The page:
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Byron sat at his desk, nervously twiddling his thumbs and rubbing his arms. He rolled his head around, hearing it crick and crack, and then he smiled to himself. Mrs. Terry, the teacher, was watching him with barely concealed curiosity. Byron rolled his eyes and started to bounce in his seat, making those 'ah, arg , oof' sounds as he hit the bottom.
Mrs. Terry stood up, stretched, and asked him, 'Are you ready to take the test?' She walked over to the front of his desk and placed her hands gingerly upon it.
'No! I don't want to take the test!' he started vibrating.
'But why don't you want to take the test?'
'Because! I don't have to take a dumb test to tell me how well I can do!'
'You have to take the test, it's school regulations. We have to examine your learning capabilities.' She tried to explain.
'Yea, well, I don't care! I didn't want to move in the first place, and I don't like it here!' He was now very red in the face, angrily looking at her.
'You don't like it here?' Mrs. Terry sounded surprised. 'Why?'
'Because everyone here is so mean!' And with that he jumped up, and with tears pouring down his face, raced out of the room.
'Byron, wait!' Mrs. Terry called after him, and she too raced out.
She finally found him, and started to ask him a few questions: 'Are you alright?'
'Yea, I'm sorry about when I yelled. I'm just wanting to go home right now.' He looked up at her with sad eyes.
'Have you been having trouble finding friends?' She asked, not in the interrogating way, but in the kind way.
'Yes.' He sighed.
'Well, lets get back to the classroom so you can get this thing over and done with,' Mrs. Terry said, smiling encouragingly at him. He smiled at her and nodded.
As soon as he got in his seat he started to vibrate, move and tap his feet again. 'Now are you ready to take it?' She said.
Byron, still vibrating, nodded a bit too eagerly and said, 'Yes Ma'am, I'm ready!' Mrs. Terry raised an eyebrow and said, 'Please try to sit still, Byron.'
Byron tried to stop vibrating, which he did' eventually. But his foot kept tapping. Bump, bump, bump, his shoes said as they hit the floor.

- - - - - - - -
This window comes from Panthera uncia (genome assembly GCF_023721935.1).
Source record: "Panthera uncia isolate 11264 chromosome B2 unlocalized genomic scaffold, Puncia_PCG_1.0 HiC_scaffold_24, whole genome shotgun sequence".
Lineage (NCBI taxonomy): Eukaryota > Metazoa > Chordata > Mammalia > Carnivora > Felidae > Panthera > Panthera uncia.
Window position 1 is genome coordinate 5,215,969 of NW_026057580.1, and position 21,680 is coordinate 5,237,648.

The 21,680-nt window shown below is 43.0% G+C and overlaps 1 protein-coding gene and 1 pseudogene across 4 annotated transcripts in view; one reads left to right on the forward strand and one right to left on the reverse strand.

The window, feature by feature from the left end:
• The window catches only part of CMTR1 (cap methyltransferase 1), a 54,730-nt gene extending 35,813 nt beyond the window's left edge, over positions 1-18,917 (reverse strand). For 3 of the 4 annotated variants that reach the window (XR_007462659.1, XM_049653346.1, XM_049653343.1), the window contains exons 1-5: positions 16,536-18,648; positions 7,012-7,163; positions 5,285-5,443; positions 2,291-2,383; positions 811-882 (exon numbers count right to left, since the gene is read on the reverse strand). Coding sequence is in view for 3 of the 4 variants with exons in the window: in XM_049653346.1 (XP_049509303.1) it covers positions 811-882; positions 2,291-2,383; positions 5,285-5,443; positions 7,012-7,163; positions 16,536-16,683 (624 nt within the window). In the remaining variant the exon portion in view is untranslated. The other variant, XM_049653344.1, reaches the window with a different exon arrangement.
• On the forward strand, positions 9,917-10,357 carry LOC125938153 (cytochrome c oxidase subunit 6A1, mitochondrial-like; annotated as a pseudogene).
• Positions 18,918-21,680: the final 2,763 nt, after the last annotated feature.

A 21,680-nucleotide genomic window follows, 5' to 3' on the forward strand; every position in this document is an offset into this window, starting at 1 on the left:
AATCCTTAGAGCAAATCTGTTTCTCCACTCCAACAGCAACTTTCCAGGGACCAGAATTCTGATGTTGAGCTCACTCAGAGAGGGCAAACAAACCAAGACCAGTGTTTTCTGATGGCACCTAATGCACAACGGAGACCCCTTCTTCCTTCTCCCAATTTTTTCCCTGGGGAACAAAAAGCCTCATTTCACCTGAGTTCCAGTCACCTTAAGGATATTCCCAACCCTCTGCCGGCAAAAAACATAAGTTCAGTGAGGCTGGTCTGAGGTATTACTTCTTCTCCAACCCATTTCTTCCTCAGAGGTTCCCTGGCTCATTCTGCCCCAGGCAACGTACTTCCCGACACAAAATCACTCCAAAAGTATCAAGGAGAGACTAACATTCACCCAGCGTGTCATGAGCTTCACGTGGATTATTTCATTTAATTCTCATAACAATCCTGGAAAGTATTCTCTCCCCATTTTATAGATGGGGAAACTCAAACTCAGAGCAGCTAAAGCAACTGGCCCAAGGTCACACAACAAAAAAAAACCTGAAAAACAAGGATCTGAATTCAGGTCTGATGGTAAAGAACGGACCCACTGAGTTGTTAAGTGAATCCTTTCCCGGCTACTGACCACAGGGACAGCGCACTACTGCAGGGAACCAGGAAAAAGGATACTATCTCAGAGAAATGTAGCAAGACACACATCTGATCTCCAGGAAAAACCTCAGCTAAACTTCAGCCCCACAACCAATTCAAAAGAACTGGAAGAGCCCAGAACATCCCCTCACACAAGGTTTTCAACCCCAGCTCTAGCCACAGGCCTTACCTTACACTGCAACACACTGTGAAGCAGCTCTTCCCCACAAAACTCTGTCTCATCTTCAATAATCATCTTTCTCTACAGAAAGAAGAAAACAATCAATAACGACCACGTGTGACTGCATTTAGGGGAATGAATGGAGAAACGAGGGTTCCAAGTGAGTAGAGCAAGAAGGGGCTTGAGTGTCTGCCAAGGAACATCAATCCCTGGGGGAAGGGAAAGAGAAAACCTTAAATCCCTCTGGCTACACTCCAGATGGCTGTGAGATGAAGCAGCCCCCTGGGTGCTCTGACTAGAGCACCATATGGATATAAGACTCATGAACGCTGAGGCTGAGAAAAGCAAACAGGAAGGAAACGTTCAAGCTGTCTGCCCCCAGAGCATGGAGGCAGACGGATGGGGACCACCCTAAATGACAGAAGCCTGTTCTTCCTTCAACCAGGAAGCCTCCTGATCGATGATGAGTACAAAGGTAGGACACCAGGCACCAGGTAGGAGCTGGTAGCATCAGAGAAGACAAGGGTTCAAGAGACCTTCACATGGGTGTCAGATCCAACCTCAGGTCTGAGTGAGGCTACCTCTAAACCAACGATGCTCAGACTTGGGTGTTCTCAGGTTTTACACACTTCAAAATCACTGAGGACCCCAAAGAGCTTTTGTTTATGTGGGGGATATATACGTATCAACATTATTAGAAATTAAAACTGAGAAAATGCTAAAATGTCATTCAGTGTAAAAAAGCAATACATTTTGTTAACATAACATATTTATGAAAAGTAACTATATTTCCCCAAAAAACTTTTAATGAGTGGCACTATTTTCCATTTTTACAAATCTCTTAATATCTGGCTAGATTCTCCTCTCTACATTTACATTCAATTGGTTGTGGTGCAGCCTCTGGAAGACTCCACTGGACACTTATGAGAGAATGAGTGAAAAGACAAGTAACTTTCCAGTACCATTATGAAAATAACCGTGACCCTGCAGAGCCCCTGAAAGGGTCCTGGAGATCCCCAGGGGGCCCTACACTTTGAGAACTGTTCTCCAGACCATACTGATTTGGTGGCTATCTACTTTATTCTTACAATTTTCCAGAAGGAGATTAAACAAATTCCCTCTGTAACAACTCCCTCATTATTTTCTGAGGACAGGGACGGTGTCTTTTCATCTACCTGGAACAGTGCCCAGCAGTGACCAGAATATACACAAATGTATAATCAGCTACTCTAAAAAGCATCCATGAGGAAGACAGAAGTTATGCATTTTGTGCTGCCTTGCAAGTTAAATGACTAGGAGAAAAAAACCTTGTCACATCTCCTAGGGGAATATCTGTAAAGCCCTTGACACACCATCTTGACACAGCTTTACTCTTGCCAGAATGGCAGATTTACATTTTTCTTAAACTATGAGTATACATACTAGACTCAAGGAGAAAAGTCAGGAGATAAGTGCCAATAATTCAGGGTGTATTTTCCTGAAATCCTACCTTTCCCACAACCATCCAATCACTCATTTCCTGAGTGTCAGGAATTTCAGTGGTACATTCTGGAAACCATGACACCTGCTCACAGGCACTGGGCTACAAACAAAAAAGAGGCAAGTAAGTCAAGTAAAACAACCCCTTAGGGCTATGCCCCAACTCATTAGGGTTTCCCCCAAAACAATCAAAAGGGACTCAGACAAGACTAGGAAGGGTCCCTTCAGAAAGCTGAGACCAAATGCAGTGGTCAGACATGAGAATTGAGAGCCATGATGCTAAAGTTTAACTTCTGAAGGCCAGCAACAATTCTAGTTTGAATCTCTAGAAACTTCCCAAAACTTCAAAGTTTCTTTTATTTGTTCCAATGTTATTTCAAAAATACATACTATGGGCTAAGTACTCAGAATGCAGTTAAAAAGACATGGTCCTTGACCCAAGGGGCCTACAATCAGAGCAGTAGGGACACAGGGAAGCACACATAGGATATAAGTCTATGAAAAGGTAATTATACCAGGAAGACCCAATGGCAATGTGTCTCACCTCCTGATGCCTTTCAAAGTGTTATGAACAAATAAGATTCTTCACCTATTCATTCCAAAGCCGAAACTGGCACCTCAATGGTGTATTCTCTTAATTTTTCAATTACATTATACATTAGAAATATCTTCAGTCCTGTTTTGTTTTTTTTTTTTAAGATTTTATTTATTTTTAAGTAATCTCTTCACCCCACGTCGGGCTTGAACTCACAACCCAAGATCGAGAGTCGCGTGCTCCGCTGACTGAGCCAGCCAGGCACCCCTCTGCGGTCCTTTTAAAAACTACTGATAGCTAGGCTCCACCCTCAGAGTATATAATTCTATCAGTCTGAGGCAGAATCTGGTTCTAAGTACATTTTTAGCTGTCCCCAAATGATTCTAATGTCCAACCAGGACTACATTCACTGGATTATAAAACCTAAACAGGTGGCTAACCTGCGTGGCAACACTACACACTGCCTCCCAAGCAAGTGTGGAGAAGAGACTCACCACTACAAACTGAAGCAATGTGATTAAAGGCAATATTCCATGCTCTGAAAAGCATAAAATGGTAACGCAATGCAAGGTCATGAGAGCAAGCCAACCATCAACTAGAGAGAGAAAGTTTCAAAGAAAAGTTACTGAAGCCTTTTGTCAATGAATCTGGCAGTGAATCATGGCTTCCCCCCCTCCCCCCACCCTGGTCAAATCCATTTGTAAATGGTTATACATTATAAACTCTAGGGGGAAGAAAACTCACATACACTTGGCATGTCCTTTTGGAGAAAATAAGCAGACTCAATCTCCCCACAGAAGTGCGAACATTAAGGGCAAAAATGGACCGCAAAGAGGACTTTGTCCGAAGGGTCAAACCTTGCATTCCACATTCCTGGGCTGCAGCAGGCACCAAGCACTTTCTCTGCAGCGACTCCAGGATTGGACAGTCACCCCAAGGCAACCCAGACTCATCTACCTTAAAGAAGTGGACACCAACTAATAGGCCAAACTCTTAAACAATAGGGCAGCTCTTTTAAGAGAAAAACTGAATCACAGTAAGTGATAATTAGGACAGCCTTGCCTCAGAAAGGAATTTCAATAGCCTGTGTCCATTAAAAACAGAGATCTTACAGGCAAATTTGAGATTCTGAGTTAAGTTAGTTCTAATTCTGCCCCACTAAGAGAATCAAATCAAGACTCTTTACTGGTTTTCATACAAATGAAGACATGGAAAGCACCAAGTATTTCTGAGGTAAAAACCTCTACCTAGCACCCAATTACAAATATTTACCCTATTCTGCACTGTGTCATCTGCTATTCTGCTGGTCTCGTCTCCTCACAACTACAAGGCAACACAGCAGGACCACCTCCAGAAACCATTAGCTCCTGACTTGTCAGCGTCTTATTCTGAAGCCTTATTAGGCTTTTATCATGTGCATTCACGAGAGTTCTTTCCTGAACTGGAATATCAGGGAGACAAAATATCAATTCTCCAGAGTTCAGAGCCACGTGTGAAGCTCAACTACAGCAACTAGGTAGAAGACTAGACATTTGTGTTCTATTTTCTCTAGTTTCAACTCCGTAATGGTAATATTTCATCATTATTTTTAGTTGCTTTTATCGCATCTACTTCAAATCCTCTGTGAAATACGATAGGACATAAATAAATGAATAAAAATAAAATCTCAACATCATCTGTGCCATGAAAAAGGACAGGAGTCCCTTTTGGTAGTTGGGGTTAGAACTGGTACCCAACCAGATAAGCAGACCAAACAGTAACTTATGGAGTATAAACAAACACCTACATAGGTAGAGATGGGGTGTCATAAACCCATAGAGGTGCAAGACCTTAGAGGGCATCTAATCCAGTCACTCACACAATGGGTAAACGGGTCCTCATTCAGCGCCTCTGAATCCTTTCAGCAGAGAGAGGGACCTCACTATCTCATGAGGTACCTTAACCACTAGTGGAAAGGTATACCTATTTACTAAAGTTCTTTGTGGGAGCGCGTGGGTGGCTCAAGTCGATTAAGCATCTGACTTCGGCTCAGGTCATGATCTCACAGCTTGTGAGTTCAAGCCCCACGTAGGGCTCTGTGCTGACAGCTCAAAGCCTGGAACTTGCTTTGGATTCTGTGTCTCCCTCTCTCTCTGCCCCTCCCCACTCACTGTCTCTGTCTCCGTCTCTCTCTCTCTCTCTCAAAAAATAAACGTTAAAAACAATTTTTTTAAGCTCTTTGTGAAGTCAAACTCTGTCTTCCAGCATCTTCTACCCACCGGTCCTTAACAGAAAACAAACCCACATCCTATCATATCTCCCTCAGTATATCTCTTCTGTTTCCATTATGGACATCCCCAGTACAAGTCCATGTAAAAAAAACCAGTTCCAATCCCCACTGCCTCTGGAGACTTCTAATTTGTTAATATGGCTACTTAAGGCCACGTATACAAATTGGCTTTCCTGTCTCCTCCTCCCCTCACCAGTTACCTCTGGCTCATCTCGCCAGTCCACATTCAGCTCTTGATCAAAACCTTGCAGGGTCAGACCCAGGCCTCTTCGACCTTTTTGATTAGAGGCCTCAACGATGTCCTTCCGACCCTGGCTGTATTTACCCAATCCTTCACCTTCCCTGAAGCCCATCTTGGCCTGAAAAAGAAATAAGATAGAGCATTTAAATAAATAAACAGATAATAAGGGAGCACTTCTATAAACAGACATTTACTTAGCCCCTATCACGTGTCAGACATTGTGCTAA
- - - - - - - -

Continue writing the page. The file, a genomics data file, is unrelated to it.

'Sorry,' he said, looking up at her sheepishly. Mrs. Terry nodded and slipped back to her own desk, returning in seconds with his test. She placed it on his desk, and sat down in a corner.
Byron sighed, thinking, 'What a way to start a new year at a new school! Yelling at the teacher and everything!' He sighed, fidgeted, and started the test.
The seconds ticked by, and the seconds turned into minutes, all while Byron was trying to complete the test. He, of course, knew this and began to grow increasingly nervous as the test went on and on.
Mrs. Terry noted all his movements, watched him glance up at the clock and down again, then at her, and down again.
'Anything wrong, Byron? Do you want something to drink?' she asked him, her brown eyes looking genuinely concerned.
Byron jumped, and as he thought that this would certainly give him a heart attack, yelled in surprise. 'No, thanks. I'm wanting to get this down before Mum and Dad come to get me.'
'Oh, okay. Whatever you say,' Mrs. Terry sighed, and then resumed reading her book, glancing up from times to time.
'Question 39: If you have thirteen apples, seven oranges, and two mangoes, how many do you have altogether? Would it be possible to take away fourteen apples?' He read, and thought hard. He tapped his pencil in rapid succession as he figured it out. He wrote, in squiggly letters, 22 altogether, and you cant take away 14 apples. He glanced ahead, and saw only two more questions needed answering.
'Mrs. Terry, can I just skip the last two question?' He asked hopefully.
'No', she answered, smiling to herself. Ten minutes later he handed in his test.
'Can I go now?' The boy was jumping up and down on one foot, looking positively hopeful.
'Yes, you can go,' Mrs. Terry said, and as Byron walked out of the door, she thought, 'This is going to be an interesting school year.'